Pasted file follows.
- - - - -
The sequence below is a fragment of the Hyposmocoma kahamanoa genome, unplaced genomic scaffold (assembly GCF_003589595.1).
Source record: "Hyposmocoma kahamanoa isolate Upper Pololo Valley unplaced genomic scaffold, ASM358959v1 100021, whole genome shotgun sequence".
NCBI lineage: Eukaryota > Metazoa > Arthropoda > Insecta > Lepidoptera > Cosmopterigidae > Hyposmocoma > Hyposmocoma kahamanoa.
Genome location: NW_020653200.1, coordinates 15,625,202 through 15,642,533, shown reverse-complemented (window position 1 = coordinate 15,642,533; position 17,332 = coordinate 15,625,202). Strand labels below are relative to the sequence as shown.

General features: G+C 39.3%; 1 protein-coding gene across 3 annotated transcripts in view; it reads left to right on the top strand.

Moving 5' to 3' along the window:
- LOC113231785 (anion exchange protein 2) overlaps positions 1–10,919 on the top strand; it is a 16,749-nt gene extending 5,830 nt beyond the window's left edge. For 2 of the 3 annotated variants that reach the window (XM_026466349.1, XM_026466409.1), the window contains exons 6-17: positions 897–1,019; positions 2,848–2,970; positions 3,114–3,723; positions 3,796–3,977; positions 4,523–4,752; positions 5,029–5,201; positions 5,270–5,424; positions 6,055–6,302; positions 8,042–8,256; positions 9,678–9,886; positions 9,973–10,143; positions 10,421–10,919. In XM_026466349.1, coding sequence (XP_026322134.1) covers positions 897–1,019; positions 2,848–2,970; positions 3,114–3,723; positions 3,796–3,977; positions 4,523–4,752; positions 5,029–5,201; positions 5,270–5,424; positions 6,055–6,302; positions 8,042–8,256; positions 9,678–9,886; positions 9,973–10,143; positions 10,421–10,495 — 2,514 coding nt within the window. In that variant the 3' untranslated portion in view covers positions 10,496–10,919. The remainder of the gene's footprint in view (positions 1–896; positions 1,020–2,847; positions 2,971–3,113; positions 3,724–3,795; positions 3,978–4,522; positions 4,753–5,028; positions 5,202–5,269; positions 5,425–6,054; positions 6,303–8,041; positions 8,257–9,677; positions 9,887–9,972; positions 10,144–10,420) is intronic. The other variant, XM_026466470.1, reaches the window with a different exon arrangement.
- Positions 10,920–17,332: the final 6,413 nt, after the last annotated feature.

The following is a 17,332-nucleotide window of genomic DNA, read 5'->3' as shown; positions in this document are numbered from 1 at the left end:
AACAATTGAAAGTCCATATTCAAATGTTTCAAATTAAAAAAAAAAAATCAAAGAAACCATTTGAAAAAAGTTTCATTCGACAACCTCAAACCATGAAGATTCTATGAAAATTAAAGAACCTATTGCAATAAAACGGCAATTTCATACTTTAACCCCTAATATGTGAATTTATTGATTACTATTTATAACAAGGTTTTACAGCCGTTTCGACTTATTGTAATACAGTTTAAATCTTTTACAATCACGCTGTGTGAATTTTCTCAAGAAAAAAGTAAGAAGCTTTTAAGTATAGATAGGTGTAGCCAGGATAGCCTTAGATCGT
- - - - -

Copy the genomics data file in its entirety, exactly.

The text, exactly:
The sequence below is a fragment of the Hyposmocoma kahamanoa genome, unplaced genomic scaffold (assembly GCF_003589595.1).
Source record: "Hyposmocoma kahamanoa isolate Upper Pololo Valley unplaced genomic scaffold, ASM358959v1 100021, whole genome shotgun sequence".
NCBI lineage: Eukaryota > Metazoa > Arthropoda > Insecta > Lepidoptera > Cosmopterigidae > Hyposmocoma > Hyposmocoma kahamanoa.
Genome location: NW_020653200.1, coordinates 15,625,202 through 15,642,533, shown reverse-complemented (window position 1 = coordinate 15,642,533; position 17,332 = coordinate 15,625,202). Strand labels below are relative to the sequence as shown.

General features: G+C 39.3%; 1 protein-coding gene across 3 annotated transcripts in view; it reads left to right on the top strand.

Moving 5' to 3' along the window:
- LOC113231785 (anion exchange protein 2) overlaps positions 1–10,919 on the top strand; it is a 16,749-nt gene extending 5,830 nt beyond the window's left edge. For 2 of the 3 annotated variants that reach the window (XM_026466349.1, XM_026466409.1), the window contains exons 6-17: positions 897–1,019; positions 2,848–2,970; positions 3,114–3,723; positions 3,796–3,977; positions 4,523–4,752; positions 5,029–5,201; positions 5,270–5,424; positions 6,055–6,302; positions 8,042–8,256; positions 9,678–9,886; positions 9,973–10,143; positions 10,421–10,919. In XM_026466349.1, coding sequence (XP_026322134.1) covers positions 897–1,019; positions 2,848–2,970; positions 3,114–3,723; positions 3,796–3,977; positions 4,523–4,752; positions 5,029–5,201; positions 5,270–5,424; positions 6,055–6,302; positions 8,042–8,256; positions 9,678–9,886; positions 9,973–10,143; positions 10,421–10,495 — 2,514 coding nt within the window. In that variant the 3' untranslated portion in view covers positions 10,496–10,919. The remainder of the gene's footprint in view (positions 1–896; positions 1,020–2,847; positions 2,971–3,113; positions 3,724–3,795; positions 3,978–4,522; positions 4,753–5,028; positions 5,202–5,269; positions 5,425–6,054; positions 6,303–8,041; positions 8,257–9,677; positions 9,887–9,972; positions 10,144–10,420) is intronic. The other variant, XM_026466470.1, reaches the window with a different exon arrangement.
- Positions 10,920–17,332: the final 6,413 nt, after the last annotated feature.

The following is a 17,332-nucleotide window of genomic DNA, read 5'->3' as shown; positions in this document are numbered from 1 at the left end:
AACAATTGAAAGTCCATATTCAAATGTTTCAAATTAAAAAAAAAAAATCAAAGAAACCATTTGAAAAAAGTTTCATTCGACAACCTCAAACCATGAAGATTCTATGAAAATTAAAGAACCTATTGCAATAAAACGGCAATTTCATACTTTAACCCCTAATATGTGAATTTATTGATTACTATTTATAACAAGGTTTTACAGCCGTTTCGACTTATTGTAATACAGTTTAAATCTTTTACAATCACGCTGTGTGAATTTTCTCAAGAAAAAAGTAAGAAGCTTTTAAGTATAGATAGGTGTAGCCAGGATAGCCTTAGATCGT